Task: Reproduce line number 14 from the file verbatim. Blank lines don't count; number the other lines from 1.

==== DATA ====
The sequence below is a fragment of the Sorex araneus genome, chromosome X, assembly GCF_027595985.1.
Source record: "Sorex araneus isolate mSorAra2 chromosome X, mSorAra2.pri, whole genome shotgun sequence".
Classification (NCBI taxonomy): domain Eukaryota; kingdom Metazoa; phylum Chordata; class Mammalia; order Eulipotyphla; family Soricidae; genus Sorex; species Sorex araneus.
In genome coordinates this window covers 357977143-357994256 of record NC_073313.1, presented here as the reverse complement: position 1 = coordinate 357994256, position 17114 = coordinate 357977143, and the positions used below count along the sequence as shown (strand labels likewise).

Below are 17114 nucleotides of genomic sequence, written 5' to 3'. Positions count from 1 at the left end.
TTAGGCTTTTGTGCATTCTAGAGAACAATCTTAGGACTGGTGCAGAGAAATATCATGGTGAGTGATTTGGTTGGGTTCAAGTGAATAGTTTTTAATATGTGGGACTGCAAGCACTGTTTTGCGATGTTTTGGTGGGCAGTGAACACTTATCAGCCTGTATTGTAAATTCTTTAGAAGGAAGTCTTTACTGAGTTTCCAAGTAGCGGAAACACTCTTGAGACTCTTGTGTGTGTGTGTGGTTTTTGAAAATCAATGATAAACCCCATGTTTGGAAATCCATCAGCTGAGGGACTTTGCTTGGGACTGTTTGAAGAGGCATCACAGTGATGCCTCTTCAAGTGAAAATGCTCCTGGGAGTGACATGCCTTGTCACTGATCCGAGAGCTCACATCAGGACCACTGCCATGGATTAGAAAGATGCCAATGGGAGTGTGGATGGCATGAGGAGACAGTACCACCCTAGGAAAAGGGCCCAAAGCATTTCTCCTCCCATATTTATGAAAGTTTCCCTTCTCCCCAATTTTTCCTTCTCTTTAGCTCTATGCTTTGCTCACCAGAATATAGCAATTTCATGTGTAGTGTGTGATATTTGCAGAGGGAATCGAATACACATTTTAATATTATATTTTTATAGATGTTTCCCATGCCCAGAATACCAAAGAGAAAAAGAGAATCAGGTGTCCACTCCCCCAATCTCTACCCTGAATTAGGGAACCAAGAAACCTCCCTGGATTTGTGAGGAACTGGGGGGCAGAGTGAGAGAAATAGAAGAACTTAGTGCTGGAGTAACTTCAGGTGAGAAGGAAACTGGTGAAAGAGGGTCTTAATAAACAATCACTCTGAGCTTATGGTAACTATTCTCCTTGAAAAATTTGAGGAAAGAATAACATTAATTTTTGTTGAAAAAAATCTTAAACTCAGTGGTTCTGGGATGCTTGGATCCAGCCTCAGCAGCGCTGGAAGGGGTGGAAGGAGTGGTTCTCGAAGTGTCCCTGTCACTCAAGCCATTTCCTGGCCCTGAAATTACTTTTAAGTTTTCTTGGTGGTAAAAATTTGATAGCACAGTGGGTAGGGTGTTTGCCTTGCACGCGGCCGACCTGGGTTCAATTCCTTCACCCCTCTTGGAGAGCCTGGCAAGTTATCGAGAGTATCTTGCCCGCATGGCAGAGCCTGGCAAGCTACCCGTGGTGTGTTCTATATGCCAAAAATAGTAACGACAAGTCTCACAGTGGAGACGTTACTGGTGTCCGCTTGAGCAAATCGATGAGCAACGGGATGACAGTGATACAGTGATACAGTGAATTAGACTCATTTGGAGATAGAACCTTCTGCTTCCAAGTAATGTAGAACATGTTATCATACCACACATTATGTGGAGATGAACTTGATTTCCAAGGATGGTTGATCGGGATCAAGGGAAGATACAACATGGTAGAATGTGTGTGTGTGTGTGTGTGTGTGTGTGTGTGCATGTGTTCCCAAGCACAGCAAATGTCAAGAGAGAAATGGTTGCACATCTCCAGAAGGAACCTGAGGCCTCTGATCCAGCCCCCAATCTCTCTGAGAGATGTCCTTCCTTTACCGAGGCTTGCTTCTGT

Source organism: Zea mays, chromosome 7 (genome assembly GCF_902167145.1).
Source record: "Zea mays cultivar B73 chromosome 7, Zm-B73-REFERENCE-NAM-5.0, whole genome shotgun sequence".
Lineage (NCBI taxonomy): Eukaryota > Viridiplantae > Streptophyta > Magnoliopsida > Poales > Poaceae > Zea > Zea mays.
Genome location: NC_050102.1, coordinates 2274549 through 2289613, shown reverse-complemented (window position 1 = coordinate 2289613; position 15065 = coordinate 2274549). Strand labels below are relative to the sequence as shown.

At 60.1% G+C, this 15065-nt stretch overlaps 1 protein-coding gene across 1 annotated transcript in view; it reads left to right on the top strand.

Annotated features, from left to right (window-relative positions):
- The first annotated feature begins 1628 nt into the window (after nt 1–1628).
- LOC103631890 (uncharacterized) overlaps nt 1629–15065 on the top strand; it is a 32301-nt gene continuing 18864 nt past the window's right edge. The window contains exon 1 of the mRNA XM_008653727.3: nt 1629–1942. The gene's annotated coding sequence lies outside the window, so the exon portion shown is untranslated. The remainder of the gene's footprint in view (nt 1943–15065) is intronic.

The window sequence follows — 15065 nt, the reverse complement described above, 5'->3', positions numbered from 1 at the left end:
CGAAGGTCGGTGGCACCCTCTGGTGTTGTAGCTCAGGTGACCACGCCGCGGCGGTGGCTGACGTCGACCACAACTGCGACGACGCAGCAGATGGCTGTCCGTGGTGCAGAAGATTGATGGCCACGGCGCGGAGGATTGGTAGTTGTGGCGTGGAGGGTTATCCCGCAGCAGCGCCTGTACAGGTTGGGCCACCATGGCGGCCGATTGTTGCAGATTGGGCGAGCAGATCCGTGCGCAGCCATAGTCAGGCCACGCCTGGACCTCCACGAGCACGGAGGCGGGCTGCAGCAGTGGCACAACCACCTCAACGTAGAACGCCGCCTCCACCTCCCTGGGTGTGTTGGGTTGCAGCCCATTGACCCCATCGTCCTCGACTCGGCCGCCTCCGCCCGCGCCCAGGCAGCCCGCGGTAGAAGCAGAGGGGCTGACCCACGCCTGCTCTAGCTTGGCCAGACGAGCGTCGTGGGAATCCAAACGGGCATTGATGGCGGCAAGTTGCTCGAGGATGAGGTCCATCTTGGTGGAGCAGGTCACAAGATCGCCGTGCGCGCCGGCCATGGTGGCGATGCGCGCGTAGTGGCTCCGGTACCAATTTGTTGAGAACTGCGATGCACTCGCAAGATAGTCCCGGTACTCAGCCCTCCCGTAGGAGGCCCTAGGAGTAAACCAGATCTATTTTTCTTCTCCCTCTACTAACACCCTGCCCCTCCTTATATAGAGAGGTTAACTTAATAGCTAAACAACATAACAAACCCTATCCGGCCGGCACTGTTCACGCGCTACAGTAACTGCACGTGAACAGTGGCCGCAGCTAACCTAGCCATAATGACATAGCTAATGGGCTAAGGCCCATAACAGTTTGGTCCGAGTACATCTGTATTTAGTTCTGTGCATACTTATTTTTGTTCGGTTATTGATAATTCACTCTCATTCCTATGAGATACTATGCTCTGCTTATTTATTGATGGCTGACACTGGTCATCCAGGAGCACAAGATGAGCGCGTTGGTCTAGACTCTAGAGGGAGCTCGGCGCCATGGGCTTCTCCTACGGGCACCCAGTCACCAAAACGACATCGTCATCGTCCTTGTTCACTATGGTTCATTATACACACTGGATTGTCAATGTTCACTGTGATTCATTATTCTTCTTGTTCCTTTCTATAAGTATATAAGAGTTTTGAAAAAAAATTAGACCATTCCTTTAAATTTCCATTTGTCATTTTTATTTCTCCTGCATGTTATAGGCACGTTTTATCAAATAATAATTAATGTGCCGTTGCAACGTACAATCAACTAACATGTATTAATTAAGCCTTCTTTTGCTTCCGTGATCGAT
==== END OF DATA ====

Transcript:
- LOC103631890 (uncharacterized) overlaps nt 1629–15065 on the top strand; it is a 32301-nt gene continuing 18864 nt past the window's right edge. The window contains exon 1 of the mRNA XM_008653727.3: nt 1629–1942. The gene's annotated coding sequence lies outside the window, so the exon portion shown is untranslated. The remainder of the gene's footprint in view (nt 1943–15065) is intronic.